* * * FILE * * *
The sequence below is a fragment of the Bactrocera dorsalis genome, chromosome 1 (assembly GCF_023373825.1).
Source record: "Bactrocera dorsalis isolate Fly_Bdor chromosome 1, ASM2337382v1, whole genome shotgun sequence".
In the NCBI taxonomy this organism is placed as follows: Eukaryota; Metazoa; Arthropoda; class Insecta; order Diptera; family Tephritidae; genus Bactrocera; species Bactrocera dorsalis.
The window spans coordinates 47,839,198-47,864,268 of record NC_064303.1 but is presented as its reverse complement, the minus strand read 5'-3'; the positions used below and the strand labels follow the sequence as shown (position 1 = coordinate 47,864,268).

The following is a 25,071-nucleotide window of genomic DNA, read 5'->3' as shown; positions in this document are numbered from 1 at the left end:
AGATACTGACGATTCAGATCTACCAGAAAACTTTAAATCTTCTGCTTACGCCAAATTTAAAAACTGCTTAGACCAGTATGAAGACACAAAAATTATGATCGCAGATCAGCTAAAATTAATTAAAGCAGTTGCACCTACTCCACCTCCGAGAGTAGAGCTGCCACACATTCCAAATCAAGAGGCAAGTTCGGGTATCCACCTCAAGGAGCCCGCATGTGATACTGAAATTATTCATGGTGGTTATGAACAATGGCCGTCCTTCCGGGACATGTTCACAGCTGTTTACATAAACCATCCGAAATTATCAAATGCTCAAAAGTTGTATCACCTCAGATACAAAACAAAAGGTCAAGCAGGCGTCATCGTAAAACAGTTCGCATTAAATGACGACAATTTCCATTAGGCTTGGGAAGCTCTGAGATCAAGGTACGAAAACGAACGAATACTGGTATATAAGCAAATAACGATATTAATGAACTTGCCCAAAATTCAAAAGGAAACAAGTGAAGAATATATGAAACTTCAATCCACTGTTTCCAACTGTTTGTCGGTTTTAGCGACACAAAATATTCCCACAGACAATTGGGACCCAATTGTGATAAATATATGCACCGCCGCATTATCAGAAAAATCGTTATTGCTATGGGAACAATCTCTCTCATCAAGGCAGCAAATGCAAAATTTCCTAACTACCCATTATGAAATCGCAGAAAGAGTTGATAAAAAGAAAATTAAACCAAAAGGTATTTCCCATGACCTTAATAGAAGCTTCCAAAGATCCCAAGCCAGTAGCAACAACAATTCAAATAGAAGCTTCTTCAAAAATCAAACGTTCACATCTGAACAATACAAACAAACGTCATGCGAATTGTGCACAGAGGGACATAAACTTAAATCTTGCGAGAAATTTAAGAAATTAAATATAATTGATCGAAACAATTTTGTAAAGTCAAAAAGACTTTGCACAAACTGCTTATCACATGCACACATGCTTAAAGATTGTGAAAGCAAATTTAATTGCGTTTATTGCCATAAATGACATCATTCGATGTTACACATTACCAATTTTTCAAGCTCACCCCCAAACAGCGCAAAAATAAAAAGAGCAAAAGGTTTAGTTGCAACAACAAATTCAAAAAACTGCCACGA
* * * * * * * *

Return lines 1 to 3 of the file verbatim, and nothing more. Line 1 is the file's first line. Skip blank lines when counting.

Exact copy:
The sequence below is a fragment of the Bactrocera dorsalis genome, chromosome 1 (assembly GCF_023373825.1).
Source record: "Bactrocera dorsalis isolate Fly_Bdor chromosome 1, ASM2337382v1, whole genome shotgun sequence".
In the NCBI taxonomy this organism is placed as follows: Eukaryota; Metazoa; Arthropoda; class Insecta; order Diptera; family Tephritidae; genus Bactrocera; species Bactrocera dorsalis.